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Reviews > Shows

Published: 2013/03/08
by Philip Booth

Los Lobos and Keb Mo, The Palladium at St. Petersburg College, St. Petersburg, FL- 3/1

During his show-opening solo set at the historic Palladium Theater, Compton native Keb Mo described headliners Los Lobos as being “from just down the road” in East Los Angeles. Left unstated: In addition to their geographical kinship is a sort-of musical connection, as both draw heavily from the blues.

Mo, alternating between his acoustic and resonator guitars, demonstrated his well-known skills as a soulful singer, adept six-stringer, and warm, friendly and funny crowd pleaser, handily mixing his kind of blues with strains of R&B and pop . He offered a bit of social commentary with “Government Cheese,” and sang about the joys of love – whether sweet (“Life is Beautiful”) or maybe over the top (“Dangerous Mood”). Halfway through the comical “Shave ‘Yo Legs,” stage power inadvertently dropped and Mo went unplugged, segueing into a sing-along on the chestnut “Stand By Me” and the woe-is-me “Suitcase.”

Los Lobos, easily affirming the group’s well-earned reputation as a great American rock ‘n’ roots band, opened with the tumbling drums, snaking bass line and flavorful baritone sax of “Dream in Blue,” with the electric guitars of Cesar Rosas, David Hidalgo, and Louie Perez eventually turning spacey.

The band always has excelled at an appealing loose-tight dynamic, moving from tune to tune in a seemingly casual, unscripted manner, but locking down hard on infectious grooves. When Rosas asked “What are we doing?”, Hidalgo responded with “You wanna rock out?” And the band shifted to “Born Under a Bad Sign,” with Mo brought back to sing and play his Strat. Rosas dug deep with his solo, and Mo led the band into a little “Funky Broadway,” employing some George Benson-style guitar-voice scat.

As is their habit, Los Lobos mixed longtime favorites with unexpected gems and unusual covers, the latter including Temptations hit “Papa Was a Rolling Stone” and blues chestnut “One Way Out,” an Allmans signature song.

The 100-minute set, featuring music dating all the way back to 1983’s “...And a Time to Dance” EP, also included Spanish-language dance songs “Maricela” and the cumbia “Yo Canto”; the laidback, easy-grooving “Hearts of Stone”; and the moody, atmospheric “Kiko and the Lavender Moon,” with Hidalgo pumping his gold-sparkle push-button accordion.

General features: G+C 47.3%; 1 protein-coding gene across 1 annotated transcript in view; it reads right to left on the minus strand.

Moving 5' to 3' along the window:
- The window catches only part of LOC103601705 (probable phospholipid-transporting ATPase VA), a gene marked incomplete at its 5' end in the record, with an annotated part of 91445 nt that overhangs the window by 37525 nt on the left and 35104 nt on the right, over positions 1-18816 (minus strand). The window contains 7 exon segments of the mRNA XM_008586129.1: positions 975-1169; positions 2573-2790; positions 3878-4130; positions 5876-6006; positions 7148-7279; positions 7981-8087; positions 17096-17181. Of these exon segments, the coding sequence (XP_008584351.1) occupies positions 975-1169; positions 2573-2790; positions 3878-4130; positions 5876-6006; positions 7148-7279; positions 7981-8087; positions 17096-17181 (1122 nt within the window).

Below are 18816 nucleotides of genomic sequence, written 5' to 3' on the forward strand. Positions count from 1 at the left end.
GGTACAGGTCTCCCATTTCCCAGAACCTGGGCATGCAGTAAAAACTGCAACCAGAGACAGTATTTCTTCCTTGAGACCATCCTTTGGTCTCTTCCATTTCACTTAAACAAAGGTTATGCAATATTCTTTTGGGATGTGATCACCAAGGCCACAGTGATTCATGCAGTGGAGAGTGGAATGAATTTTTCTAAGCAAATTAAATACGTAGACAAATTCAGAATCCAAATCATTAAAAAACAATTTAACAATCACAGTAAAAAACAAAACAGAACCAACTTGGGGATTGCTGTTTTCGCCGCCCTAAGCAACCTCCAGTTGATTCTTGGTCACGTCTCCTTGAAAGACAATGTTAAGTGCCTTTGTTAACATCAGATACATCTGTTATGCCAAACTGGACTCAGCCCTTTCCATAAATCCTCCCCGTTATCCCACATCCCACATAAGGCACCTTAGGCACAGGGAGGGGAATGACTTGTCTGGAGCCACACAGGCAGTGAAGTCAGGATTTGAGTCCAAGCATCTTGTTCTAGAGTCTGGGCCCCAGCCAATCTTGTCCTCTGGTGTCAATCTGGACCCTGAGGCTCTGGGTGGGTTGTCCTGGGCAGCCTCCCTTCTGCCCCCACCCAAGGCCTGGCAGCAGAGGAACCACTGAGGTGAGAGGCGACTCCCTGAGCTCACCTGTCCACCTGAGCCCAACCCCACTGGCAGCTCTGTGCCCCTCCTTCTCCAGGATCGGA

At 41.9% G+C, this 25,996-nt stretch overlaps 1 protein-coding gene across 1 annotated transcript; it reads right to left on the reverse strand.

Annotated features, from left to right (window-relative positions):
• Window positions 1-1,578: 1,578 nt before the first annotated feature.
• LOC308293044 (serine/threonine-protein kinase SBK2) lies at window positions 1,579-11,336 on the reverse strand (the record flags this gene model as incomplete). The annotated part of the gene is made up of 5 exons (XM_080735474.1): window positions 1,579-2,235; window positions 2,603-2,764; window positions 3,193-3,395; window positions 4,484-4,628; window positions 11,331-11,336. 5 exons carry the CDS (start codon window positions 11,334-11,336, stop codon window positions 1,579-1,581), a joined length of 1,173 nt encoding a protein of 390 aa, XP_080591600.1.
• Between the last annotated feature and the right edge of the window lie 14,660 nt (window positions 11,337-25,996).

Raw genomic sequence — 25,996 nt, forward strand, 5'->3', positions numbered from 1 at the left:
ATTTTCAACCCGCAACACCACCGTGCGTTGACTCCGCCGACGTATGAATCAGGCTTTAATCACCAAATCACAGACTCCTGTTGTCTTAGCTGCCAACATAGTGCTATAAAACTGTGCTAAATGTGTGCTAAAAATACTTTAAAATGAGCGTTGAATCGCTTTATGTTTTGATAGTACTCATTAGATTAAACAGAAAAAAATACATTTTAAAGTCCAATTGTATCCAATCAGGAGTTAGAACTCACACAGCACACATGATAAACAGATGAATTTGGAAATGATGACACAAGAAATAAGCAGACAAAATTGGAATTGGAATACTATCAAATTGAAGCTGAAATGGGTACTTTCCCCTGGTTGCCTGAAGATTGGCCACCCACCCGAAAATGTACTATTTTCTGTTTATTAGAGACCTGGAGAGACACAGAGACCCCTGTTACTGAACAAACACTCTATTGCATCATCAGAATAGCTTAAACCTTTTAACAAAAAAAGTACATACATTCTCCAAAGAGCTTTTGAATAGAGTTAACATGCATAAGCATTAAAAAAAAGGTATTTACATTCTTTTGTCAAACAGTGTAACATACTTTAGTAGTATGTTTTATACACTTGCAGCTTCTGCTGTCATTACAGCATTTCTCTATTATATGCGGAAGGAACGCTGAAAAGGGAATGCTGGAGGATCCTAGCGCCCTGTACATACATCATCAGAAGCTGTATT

Other tunes – “Rosalie,” “Come On, Let’s Go” — had the band sounding like old-school garage rockers. And a raucous “Don’t Worry, Baby” was a late concert show stopper.


There are 2 comments associated with this post

mccordo March 13, 2013, 15:23:34

Great review! I was there and recorded the show. It’s posted here for download via bit torrent:

Carl Harness March 17, 2013, 21:46:35

Interesting review, I was at the Palladium for that show and it’s like the tale of two cities. My assessment was quite opposite of what you experienced and from the conversations I had with other patrons leaving the venue early as I was leaving I was not alone in my assessment. As for the structure of the entire show, Keb Mo’ was scheduled to perform a 75 minute set followed by a 20 minute intermission with Los Lobos headlining with a 75 minute set ane one encore. Keb Mo’ was barely through half of his set when the power went out on the stage causing him to go into the unplugged mode for the next couple of song. We were sitting in the second row so we saw the sound engineer or stage manager give him the “cut sign” then he left the stage. Unfortunately, Keb Mo’ did not get to perform most of his signature songs. You would have figured that the audience deserved some kind of explanation and apology from the Palladium for what transpired. We stay for the first four songs of the Los Lobos set. I have had the opportunity to see them years ago in California so I had some expectation of what they were capable of, however, what I saw & heard on this night was far from that. The sound mix was off and it was way too loud. For most of the tunes it sounded like all three guitarists were trying to solo at the same time in competing to see which one could play the loudest. In addition it appeared that the lead guitarist was more interested in his companion that he brought on stage with him as he frequently left to stage to attend to her (or whatever he called himself doing) rather than concentrating on entertaining his paid audience. For me the music itself had no melodic significance whatsoever for the tunes I stayed to hear. This was one of the worst concerts that I have ever attended.

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